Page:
As you tool south along California’s I-5 (or the Santa Ana Freeway, as it's known to locals), a dozen prominent churches and shrines guard your path.
The missions of San Juan Capistrano and San Luis are there. The San Diego California Temple of The Church of Jesus Christ of Latter-day Saints, with its shape-shifting spires, shows up, as does Saddleback, the famous mega-church of Pastor Rick Warren, author of “The Purpose-Driven Life.”
And high on a hill above the town of San Clemente, the soft glow of a cross keeps a watchful eye on a million drivers below.
I’d visited the other sites along the route, some several times. But I’d never stopped to check out that cross.
So I pulled into San Clemente to have a look.
Say "San Clemente" and the first words that come to mind are Richard M. Nixon. And the first image that comes to mind is the photo of him walking the San Clemente beach in his dark suit and dress shoes.
Nixon grew up nearby and his library is close at hand. The man himself spent so much time here during his presidency that his home here was nicknamed the Western White House.
Driving down El Camino Real (translated as Royal Road) toward the ocean, it’s easy to become enchanted with San Clemente. Businesses (including national franchises) must conform to the adobe and stucco style of old Spanish buildings. And with so many high-end homes and autos in the area, the city is always well-lit and cared for.
But if San Clemente is a gem, the gleam in the stone comes from the other end of town — up the hill on El Camino Real — to a collection of buildings that could easily pass for an ancient Spanish mission.
It’s a compound, really.
And it belongs to the San Clemente Presbyterian Church.
It is also, needless to say, another showpiece.
And the Presbyterian “mission” has a structure for everything.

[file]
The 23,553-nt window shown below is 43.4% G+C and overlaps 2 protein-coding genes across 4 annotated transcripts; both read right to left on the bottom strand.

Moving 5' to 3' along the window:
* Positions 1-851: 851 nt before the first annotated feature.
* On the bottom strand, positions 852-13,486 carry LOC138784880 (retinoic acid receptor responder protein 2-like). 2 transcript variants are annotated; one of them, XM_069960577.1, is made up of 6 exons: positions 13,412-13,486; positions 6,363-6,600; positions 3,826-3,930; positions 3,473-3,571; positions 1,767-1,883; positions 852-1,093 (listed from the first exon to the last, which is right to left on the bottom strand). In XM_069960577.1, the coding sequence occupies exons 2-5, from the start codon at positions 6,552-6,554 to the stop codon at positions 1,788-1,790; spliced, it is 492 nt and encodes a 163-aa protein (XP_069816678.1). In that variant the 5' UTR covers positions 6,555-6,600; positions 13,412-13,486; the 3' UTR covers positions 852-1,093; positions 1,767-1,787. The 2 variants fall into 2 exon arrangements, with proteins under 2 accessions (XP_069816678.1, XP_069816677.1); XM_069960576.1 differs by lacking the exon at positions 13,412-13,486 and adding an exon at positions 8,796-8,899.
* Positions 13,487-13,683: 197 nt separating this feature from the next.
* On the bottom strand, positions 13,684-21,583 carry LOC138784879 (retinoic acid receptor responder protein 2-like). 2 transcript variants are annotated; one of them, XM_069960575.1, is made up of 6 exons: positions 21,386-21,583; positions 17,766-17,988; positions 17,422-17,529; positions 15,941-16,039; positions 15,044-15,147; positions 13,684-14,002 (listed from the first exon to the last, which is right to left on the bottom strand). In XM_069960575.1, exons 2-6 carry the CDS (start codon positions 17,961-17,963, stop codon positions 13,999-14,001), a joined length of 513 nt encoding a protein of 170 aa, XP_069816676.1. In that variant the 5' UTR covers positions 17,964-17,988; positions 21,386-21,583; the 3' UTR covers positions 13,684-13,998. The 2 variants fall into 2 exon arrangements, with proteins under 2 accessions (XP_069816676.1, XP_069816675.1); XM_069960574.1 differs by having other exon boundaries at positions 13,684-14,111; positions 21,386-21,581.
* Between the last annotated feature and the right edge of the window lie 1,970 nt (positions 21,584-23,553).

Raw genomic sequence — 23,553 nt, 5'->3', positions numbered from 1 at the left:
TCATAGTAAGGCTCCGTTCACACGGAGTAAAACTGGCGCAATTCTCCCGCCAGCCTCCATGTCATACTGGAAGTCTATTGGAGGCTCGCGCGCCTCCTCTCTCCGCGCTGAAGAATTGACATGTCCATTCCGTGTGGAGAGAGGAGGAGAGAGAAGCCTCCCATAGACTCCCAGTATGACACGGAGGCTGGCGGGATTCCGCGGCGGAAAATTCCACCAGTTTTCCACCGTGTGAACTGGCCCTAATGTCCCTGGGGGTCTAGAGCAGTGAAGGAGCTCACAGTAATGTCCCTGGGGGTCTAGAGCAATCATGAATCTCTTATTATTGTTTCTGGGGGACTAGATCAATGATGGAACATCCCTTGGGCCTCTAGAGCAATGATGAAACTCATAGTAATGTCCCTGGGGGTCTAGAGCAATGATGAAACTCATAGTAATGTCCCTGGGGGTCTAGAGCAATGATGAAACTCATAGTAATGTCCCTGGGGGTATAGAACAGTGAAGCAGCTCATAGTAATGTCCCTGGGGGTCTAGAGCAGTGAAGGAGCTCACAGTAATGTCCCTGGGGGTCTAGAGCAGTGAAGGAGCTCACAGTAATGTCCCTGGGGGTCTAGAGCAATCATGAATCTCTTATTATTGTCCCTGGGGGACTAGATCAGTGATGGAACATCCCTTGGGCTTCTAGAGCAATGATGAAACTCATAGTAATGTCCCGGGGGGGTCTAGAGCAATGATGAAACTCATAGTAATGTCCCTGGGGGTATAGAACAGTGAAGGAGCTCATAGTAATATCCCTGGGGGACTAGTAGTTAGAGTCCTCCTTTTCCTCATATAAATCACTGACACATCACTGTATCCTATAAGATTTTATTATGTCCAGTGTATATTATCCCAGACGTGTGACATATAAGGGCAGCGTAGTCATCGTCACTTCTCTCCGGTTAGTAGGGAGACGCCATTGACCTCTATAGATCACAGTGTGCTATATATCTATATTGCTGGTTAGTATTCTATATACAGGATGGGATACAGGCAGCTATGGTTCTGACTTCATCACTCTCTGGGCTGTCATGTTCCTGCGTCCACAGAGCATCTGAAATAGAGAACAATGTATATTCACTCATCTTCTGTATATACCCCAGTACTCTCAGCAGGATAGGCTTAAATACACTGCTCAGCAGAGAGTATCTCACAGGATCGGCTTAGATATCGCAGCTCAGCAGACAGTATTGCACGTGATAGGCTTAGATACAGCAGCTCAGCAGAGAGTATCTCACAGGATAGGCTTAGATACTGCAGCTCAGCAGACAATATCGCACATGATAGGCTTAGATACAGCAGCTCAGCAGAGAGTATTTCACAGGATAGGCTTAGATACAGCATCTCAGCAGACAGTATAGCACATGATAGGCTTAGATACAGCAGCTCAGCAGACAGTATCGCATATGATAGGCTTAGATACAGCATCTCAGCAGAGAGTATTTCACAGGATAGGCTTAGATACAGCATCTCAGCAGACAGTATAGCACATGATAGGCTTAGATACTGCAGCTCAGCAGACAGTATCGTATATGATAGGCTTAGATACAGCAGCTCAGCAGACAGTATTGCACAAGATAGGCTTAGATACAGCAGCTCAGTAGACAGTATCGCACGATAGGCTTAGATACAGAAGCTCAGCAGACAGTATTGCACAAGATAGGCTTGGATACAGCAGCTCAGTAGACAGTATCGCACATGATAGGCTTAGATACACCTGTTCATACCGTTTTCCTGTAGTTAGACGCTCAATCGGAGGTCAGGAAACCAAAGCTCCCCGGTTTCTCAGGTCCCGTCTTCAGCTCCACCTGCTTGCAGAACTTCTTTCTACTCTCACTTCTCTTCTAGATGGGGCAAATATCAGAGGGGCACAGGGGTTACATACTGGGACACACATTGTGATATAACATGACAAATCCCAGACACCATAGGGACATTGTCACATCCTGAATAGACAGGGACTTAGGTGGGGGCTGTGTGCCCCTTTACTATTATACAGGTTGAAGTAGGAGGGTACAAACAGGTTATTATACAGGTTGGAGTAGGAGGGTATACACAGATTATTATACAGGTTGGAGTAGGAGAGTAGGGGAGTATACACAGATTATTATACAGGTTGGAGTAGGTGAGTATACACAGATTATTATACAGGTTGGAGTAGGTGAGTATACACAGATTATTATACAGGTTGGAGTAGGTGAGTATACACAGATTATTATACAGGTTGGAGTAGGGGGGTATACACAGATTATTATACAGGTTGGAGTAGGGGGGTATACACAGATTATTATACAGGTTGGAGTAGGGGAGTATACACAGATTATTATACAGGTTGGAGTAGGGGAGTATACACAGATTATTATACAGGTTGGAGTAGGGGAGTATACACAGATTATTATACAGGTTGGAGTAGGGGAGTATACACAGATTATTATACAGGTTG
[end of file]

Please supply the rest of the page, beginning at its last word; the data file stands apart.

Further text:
I met up with Sally Henry, a combination receptionist and family ministry administrator. She gave me the cook’s tour.
“First,” she said, “the view here is a blessing.”
And it was. The serenity of the Pacific Ocean filled almost every window, including the windows of the chapel. It was like looking out over the sea after Jesus calmed the waves.
There was a fitness center, a weight loss center, a nursery, pre-school, prayer garden, library, youth chapel and several other halls I didn’t investigate.
It was, in essence, a Presbyterian Paradise.
“But it’s not the place, it’s the people,” Sally said. “There’s open acceptance. It’s a real family. It’s why we stay.”
It’s also why I would have liked to stay, too. But I had promises to keep, etc., etc. I spent a moment in the prayer garden, then edged back toward the weary world.
As I meandered down El Camino Real, I took a look back at the cross that kept its gaze on all the motorists below.
I was glad it was there — along with all those other I-5 shrines that can make the trip from Los Angeles to San Diego a little less daunting.
Oh, and there’s a P.S. here as well.
In the “It’s a Small World” category: It turns out Sally Henry is the daughter-in-law of the revered Reverend Richard Henry, beloved pastor of many Salt Lake City protestants.
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